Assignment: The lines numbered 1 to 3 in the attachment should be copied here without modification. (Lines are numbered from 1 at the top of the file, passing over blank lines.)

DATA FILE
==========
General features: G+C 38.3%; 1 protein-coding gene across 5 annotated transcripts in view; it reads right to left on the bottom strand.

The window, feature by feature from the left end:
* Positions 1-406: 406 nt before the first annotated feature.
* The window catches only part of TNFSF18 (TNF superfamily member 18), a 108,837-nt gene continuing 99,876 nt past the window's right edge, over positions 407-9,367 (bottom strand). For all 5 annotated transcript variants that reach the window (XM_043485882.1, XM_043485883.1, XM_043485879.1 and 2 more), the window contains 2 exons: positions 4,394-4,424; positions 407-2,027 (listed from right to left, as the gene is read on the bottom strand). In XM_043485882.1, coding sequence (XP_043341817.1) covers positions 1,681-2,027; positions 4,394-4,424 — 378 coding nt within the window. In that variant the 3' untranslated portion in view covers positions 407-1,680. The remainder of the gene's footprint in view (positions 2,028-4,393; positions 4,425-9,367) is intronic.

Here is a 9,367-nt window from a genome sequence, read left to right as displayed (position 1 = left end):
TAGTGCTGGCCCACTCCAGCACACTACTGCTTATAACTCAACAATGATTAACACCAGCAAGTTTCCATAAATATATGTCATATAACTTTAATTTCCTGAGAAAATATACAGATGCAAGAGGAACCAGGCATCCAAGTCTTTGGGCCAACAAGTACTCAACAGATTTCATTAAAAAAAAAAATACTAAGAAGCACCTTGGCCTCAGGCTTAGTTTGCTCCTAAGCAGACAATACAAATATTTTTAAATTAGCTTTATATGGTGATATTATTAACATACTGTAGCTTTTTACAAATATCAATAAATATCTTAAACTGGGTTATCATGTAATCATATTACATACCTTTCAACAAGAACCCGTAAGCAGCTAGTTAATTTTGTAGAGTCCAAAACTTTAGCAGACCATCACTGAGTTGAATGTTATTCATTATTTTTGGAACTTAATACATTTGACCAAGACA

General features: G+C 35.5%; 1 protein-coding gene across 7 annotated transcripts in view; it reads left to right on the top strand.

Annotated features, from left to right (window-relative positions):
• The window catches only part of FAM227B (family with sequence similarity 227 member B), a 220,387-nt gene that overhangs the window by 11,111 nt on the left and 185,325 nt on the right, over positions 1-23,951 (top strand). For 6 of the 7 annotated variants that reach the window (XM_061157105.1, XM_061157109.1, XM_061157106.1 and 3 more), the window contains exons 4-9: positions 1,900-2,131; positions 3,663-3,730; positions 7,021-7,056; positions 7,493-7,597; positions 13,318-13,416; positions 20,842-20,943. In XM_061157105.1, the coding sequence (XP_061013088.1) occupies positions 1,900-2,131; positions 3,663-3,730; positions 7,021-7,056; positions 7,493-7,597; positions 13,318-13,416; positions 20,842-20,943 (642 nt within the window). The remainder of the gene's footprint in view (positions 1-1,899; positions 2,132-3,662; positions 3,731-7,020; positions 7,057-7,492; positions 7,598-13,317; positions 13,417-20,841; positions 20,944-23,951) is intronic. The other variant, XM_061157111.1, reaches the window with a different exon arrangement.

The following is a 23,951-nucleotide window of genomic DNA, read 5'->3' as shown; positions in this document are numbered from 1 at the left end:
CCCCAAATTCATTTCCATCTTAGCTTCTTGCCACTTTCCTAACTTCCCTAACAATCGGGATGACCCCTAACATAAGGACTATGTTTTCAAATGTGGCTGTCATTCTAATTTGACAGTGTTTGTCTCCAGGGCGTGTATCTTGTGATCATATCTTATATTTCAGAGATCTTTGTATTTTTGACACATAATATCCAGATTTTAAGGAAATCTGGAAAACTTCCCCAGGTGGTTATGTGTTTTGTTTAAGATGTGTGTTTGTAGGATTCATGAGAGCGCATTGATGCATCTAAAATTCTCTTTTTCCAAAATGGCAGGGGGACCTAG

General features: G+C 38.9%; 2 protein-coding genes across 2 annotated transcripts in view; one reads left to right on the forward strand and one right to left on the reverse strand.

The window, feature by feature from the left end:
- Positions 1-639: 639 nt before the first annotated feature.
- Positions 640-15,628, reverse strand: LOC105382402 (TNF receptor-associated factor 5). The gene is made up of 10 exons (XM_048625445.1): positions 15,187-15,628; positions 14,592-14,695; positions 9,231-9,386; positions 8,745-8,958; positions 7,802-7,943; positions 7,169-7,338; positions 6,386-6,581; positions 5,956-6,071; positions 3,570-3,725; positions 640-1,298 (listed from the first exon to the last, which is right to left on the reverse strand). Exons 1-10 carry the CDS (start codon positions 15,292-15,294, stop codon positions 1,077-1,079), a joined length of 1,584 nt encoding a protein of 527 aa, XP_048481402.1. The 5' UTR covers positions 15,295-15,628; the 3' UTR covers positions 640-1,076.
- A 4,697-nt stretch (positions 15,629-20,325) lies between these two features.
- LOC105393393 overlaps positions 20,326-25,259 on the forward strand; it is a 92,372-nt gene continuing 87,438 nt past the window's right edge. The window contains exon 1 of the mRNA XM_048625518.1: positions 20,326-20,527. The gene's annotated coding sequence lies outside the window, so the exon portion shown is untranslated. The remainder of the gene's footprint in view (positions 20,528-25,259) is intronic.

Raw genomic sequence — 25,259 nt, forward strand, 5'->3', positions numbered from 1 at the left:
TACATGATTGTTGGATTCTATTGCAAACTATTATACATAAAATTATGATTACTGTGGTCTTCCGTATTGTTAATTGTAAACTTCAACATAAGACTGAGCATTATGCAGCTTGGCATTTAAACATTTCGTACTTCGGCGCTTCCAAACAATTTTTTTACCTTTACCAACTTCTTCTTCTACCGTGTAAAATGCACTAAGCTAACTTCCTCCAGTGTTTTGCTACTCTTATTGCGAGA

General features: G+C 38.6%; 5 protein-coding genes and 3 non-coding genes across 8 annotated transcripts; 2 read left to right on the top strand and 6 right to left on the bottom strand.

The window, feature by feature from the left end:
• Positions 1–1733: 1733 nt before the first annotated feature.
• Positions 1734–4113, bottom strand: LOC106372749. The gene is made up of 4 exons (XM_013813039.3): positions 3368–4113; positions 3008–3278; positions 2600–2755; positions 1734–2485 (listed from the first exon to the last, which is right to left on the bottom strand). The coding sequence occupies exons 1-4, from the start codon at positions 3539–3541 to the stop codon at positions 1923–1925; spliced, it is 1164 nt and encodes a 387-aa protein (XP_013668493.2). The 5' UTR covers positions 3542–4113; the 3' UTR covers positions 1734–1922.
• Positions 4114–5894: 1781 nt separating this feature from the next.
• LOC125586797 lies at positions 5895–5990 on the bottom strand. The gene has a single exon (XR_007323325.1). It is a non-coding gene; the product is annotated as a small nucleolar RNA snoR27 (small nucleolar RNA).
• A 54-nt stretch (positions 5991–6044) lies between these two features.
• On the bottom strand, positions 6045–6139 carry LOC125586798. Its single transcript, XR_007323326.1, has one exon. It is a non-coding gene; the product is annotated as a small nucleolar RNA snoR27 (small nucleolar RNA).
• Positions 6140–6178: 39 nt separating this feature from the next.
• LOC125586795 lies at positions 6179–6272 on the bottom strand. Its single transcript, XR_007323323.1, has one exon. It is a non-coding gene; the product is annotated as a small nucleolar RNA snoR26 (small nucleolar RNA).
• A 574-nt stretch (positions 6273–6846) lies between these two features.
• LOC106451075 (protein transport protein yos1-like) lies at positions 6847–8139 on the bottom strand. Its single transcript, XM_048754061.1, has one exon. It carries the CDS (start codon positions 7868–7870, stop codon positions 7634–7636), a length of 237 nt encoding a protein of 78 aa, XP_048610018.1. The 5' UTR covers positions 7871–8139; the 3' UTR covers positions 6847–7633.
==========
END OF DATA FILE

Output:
General features: G+C 38.3%; 1 protein-coding gene across 5 annotated transcripts in view; it reads right to left on the bottom strand.

The window, feature by feature from the left end:
* Positions 1-406: 406 nt before the first annotated feature.